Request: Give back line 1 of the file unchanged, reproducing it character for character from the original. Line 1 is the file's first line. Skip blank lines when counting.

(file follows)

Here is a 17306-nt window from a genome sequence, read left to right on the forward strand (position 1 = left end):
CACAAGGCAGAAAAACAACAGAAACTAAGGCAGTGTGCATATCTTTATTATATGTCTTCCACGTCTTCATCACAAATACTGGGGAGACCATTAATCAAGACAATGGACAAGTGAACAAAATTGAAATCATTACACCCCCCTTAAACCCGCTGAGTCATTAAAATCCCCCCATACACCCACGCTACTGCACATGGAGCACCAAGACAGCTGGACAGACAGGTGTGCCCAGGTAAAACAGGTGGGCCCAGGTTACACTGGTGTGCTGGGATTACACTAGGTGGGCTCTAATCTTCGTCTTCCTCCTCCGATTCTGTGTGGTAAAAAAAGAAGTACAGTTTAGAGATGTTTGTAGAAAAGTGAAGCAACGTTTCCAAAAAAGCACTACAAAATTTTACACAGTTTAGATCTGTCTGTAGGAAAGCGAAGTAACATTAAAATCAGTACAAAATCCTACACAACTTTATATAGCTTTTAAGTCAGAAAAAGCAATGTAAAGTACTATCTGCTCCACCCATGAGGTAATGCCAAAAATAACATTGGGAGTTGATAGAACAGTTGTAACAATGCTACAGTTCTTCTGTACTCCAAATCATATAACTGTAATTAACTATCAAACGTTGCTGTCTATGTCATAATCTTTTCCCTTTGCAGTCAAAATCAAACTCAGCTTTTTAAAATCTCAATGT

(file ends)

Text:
Here is a 17306-nt window from a genome sequence, read left to right on the forward strand (position 1 = left end):